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Slowly losing my Mom-need help


ada33r

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I am an adult “only child” who was raised by a single Mother. She has been sick as far back as I can remember. Since, I was about 7 she has been diagnosed with Diabetes, SEVERE sleep apnea, hypertension and obesity. She has not been able to work since I was about 8 years old and has been on disability. We were very poor and she could not afford to go to DR. or buy her medication. All of this has led to her being diagnosed with advanced Congestive heart failure about 2 years ago. She has also developed Chronic Kidney disease and COPD.

The prognosis is very grim, but no one can give us any definite answers. However, because of all her other conditions on top of the heart disease I was told she will be lucky to live 3 more years but she could exacerbate at any time and go downhill fast. She is having some tests done in a few days and I should have some more solid information then and I am afraid the prognosis will be even worse. She can not even take a short shopping trip with me anymore without being severely out of breath and having bad chest pain.

I am VERY close to my Mother. She was pretty much all I had growing up. She is my very best friend, I talk to her every single day. I am married with 4 children of my own now and my children are very close to her and love her more than I can put into words

She has tried to bring up the conversation of her condition being progressive and eventually terminal many times. When we talk about something in the future she will often say things like, I will not be around to see it. My knee jerk reaction is to tell her not to talk like that and as long as she takes care of herself she can get better. I do everything I can to to help her health wise, I now make sure she is able to go to her Dr. appointments and I buy all of her medications.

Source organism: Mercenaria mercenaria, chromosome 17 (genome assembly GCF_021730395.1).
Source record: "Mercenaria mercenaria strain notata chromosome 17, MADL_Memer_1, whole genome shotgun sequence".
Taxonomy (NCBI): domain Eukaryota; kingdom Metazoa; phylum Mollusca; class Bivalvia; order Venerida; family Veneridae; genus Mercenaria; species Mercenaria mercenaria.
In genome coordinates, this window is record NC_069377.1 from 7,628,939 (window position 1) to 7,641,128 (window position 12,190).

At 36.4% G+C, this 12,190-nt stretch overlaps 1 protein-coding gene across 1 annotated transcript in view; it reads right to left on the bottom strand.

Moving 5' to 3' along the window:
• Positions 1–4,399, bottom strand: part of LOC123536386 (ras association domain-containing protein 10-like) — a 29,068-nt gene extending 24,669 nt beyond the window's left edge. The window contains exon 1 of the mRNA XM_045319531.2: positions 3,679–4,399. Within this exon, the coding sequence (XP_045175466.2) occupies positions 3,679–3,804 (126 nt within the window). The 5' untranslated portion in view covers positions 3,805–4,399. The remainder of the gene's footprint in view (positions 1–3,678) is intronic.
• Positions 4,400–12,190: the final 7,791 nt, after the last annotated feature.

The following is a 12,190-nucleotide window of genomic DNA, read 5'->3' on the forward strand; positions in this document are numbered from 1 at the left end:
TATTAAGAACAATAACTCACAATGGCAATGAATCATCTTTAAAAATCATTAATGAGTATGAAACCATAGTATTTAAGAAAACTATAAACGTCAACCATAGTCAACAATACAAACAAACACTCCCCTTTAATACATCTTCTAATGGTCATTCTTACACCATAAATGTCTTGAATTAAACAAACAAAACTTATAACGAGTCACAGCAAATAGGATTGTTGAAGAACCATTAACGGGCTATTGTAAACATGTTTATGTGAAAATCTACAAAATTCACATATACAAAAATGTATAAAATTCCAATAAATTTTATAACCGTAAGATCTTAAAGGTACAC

I have been researching her conditions and the outcomes on the internet for months now. I finally called to speak with her cardiologist and he confirmed that the outlook was not good and plans to call me after her next round of tests to talk with me more and give me a better explanation of what I can expect.

I am so lost. I have no one to really talk to about this. I have tried to talk with her sisters about what the future may bring and they just do not seem to get it. I think this is because she has been sick for so long and doesn’t have a disease like cancer where they can give a definite prognosis. My husband doesn’t get it and when I try to talk to him about it he tells me to be positive and that DR.'s don’t know everything.

I do not know what to say to her, what to do, how to prepare myself, how to focus on my own life (kids, marriage and a full time college student). The thought of losing her consumes me and I sob at night and cry randomly.

I have searched for a support group and am hoping someone can give me some advice and point me in the right direction.

Thanks for reading

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I am an adult “only child” who was raised by a single Mother. She has been sick as far back as I can remember. Since, I was about 7 she has been diagnosed with Diabetes, SEVERE sleep apnea, hypertension and obesity. She has not been able to work since I was about 8 years old and has been on disability. We were very poor and she could not afford to go to DR. or buy her medication. All of this has led to her being diagnosed with advanced Congestive heart failure about 2 years ago. She has also developed Chronic Kidney disease and COPD.

The prognosis is very grim, but no one can give us any definite answers. However, because of all her other conditions on top of the heart disease I was told she will be lucky to live 3 more years but she could exacerbate at any time and go downhill fast. She is having some tests done in a few days and I should have some more solid information then and I am afraid the prognosis will be even worse. She can not even take a short shopping trip with me anymore without being severely out of breath and having bad chest pain.

I am VERY close to my Mother. She was pretty much all I had growing up. She is my very best friend, I talk to her every single day. I am married with 4 children of my own now and my children are very close to her and love her more than I can put into words